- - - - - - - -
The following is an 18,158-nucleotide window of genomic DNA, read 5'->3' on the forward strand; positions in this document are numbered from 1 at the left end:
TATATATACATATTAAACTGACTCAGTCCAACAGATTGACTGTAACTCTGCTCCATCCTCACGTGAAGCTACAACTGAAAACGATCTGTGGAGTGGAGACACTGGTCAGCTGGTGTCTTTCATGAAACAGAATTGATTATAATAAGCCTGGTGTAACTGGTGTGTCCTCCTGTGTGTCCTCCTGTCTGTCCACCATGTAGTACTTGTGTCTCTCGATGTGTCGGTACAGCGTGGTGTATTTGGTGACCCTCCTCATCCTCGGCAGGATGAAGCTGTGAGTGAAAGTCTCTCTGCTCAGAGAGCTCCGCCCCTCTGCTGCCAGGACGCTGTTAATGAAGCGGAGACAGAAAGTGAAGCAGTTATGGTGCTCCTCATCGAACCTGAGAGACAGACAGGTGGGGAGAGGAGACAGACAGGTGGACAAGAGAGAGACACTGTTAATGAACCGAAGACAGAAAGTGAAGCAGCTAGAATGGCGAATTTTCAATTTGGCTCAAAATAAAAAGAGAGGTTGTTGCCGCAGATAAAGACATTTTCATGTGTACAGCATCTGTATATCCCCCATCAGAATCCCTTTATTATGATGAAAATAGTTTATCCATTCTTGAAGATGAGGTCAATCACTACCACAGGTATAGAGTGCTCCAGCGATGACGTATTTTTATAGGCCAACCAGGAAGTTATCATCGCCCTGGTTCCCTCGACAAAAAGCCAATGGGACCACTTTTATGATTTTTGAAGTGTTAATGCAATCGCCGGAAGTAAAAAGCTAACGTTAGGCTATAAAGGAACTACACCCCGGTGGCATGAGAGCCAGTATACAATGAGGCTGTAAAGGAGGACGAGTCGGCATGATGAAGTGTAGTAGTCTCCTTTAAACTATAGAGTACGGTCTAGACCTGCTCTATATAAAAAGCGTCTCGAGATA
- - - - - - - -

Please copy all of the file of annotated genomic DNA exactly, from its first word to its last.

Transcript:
The following is an 18,158-nucleotide window of genomic DNA, read 5'->3' on the forward strand; positions in this document are numbered from 1 at the left end:
TATATATACATATTAAACTGACTCAGTCCAACAGATTGACTGTAACTCTGCTCCATCCTCACGTGAAGCTACAACTGAAAACGATCTGTGGAGTGGAGACACTGGTCAGCTGGTGTCTTTCATGAAACAGAATTGATTATAATAAGCCTGGTGTAACTGGTGTGTCCTCCTGTGTGTCCTCCTGTCTGTCCACCATGTAGTACTTGTGTCTCTCGATGTGTCGGTACAGCGTGGTGTATTTGGTGACCCTCCTCATCCTCGGCAGGATGAAGCTGTGAGTGAAAGTCTCTCTGCTCAGAGAGCTCCGCCCCTCTGCTGCCAGGACGCTGTTAATGAAGCGGAGACAGAAAGTGAAGCAGTTATGGTGCTCCTCATCGAACCTGAGAGACAGACAGGTGGGGAGAGGAGACAGACAGGTGGACAAGAGAGAGACACTGTTAATGAACCGAAGACAGAAAGTGAAGCAGCTAGAATGGCGAATTTTCAATTTGGCTCAAAATAAAAAGAGAGGTTGTTGCCGCAGATAAAGACATTTTCATGTGTACAGCATCTGTATATCCCCCATCAGAATCCCTTTATTATGATGAAAATAGTTTATCCATTCTTGAAGATGAGGTCAATCACTACCACAGGTATAGAGTGCTCCAGCGATGACGTATTTTTATAGGCCAACCAGGAAGTTATCATCGCCCTGGTTCCCTCGACAAAAAGCCAATGGGACCACTTTTATGATTTTTGAAGTGTTAATGCAATCGCCGGAAGTAAAAAGCTAACGTTAGGCTATAAAGGAACTACACCCCGGTGGCATGAGAGCCAGTATACAATGAGGCTGTAAAGGAGGACGAGTCGGCATGATGAAGTGTAGTAGTCTCCTTTAAACTATAGAGTACGGTCTAGACCTGCTCTATATAAAAAGCGTCTCGAGATA